4, Zakat (giving alms): this giving is a spiritual discipline that is a duty for Muslims. It is not charity – as one Muslim explained to me, charity is that giving that begins when duty ends. We still see giving as charity and not as a duty. Islamic attitudes to the spiritual discipline of giving would probably mean USPG and other mission agencies did not have to face up to their present financial problems.

5, Hajj (Pilgrimage): There is an old spiritual song that includes the lines: “This land is not my home, I’m only travelling through.” Muslims make pilgrimages not only to Mecca and Medina, but to Jerusalem, to Hebron, to the graves of prophets, saints and Sufi mystics and poets. Life is a pilgrimage. I have a pilgrimage at least once a year to Lichfield, where I had my first adult experience of faith, and my first call to ordained ministry. It is a way of saying thank you to God, a way of reminding myself of God’s blessing and call to me, a way of not becoming too fixed in my ways. Pilgrimage is a spiritual disciple that keeps us on the move, that keeps us ever-engaged in God’s mission.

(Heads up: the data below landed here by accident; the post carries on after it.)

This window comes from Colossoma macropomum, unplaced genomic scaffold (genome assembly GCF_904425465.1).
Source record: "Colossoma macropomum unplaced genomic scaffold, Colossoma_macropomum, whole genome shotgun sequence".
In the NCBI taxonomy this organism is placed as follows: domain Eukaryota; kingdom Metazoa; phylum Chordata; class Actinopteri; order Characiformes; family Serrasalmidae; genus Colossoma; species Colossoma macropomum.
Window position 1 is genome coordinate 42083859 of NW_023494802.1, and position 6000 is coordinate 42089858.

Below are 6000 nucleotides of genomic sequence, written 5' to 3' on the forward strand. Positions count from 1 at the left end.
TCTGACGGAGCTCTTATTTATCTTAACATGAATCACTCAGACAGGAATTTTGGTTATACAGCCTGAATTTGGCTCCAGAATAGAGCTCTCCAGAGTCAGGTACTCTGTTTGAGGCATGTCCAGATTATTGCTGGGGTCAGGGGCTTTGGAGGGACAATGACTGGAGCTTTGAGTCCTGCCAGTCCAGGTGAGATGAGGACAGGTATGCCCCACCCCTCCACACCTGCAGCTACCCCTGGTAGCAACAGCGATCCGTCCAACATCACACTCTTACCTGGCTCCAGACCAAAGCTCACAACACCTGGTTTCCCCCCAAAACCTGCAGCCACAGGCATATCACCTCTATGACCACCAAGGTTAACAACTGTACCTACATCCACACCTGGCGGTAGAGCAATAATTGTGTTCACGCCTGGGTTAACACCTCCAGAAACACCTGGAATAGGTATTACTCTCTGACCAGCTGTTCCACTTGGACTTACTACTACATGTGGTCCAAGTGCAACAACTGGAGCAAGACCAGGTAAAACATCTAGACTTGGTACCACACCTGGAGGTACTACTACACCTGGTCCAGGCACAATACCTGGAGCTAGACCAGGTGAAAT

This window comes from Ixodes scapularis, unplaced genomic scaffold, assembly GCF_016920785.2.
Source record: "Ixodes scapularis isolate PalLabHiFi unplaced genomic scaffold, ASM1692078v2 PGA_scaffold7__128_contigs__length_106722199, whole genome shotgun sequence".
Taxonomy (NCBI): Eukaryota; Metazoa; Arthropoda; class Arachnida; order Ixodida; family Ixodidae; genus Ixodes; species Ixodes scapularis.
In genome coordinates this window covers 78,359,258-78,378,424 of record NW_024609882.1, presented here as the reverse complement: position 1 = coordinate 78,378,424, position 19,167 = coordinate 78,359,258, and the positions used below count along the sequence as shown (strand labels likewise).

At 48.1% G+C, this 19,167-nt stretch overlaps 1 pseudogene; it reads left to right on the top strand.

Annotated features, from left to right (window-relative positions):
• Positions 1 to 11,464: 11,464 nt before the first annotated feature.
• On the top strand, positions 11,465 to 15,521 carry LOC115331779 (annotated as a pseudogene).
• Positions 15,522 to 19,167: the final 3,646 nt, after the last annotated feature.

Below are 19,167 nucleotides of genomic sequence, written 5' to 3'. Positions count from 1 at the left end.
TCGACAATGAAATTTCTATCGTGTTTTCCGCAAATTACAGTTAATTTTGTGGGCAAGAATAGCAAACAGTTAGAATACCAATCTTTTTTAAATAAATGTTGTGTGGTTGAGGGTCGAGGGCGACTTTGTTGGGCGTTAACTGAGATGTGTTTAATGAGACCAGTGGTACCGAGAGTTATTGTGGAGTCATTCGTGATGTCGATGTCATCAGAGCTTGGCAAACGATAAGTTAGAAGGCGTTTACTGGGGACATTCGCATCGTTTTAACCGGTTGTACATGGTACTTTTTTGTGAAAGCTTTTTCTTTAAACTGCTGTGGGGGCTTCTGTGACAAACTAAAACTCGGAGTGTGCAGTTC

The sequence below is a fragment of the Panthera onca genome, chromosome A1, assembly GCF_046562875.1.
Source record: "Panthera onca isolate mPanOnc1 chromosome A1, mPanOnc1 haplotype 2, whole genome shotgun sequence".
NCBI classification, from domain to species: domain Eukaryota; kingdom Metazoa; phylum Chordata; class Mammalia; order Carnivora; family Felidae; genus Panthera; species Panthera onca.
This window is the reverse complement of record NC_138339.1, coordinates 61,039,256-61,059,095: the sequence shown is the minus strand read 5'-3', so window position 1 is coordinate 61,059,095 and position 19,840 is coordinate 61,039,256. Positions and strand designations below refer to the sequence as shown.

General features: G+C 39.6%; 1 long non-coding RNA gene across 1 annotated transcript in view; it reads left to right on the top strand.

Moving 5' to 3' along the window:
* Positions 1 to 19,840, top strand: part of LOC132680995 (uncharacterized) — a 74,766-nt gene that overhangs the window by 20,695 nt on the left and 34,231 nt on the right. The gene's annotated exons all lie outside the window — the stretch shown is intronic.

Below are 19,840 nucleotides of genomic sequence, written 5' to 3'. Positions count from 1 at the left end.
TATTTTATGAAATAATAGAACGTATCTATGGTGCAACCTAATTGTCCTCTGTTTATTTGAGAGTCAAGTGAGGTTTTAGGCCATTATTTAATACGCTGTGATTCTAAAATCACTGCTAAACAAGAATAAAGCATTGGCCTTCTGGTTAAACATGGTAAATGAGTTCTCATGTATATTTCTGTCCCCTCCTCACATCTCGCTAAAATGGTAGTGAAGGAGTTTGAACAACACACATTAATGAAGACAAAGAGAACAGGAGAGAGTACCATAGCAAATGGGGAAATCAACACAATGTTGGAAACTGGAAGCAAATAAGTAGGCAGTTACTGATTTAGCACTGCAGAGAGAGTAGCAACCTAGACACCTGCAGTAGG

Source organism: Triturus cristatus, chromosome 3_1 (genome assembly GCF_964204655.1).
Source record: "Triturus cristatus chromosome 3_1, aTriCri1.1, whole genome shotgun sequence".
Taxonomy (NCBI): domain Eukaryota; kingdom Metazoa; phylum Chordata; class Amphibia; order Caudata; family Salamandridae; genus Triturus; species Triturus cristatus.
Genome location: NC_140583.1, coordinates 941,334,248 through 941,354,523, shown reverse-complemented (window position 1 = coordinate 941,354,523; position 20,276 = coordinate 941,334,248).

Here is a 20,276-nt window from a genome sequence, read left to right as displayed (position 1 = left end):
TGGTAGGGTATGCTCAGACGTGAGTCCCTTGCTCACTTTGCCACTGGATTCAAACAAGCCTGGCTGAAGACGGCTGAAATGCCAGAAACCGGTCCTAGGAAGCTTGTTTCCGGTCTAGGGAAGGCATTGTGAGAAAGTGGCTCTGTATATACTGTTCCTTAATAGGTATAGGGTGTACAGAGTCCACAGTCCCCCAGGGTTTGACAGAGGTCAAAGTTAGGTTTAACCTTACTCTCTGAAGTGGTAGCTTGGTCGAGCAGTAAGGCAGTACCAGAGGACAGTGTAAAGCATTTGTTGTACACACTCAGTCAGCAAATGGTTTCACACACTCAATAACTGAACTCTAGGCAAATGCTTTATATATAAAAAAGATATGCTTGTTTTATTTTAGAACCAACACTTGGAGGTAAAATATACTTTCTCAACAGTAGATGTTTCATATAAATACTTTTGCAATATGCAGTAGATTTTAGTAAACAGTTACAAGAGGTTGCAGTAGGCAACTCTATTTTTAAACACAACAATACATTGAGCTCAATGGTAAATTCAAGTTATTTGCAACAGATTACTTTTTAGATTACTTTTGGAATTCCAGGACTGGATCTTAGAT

Select bibliography:

Joan D. Chittister, Benedictine Prayer: a larger vision of life: living the rule of Saint Benedict today (San Francisco and New York: Harper, 1991).
Urban T. Holmes, A History of Christian Spirituality: An Analytical Introduction (Harrisburg PA: Morehouse, 2002, the Library of Episcopalian Classics), first published in 1981 by Harper Collins, Scranton PA.
Urban T. Holmes, Spirituality for Ministry (Harrisburg PA: Morehouse, 2002, the Library of Episcopalian Classics), first published in 1982 by Harper Collins, Scranton PA.
CP Michael and MC Norrisey, Prayer and Temperament: Different Prayer Forms for Different Personality Types (Open Door, 1991 revised ed), first published in 1984.
Corinne Ware, Discover Your Spiritual Type: a guide to congregational growth (Herndon VA: Alban Institute, 1995).

(Revd Canon Professor) Patrick Comerford is Director of Education and Training in the Dioceses of Limerick, Killaloe and Ardfert. These notes were prepared for a training day with Clergy and Readers in Saint Mary’s Rectory, Askeaton, Co Limerick, on Monday 12 March 2018.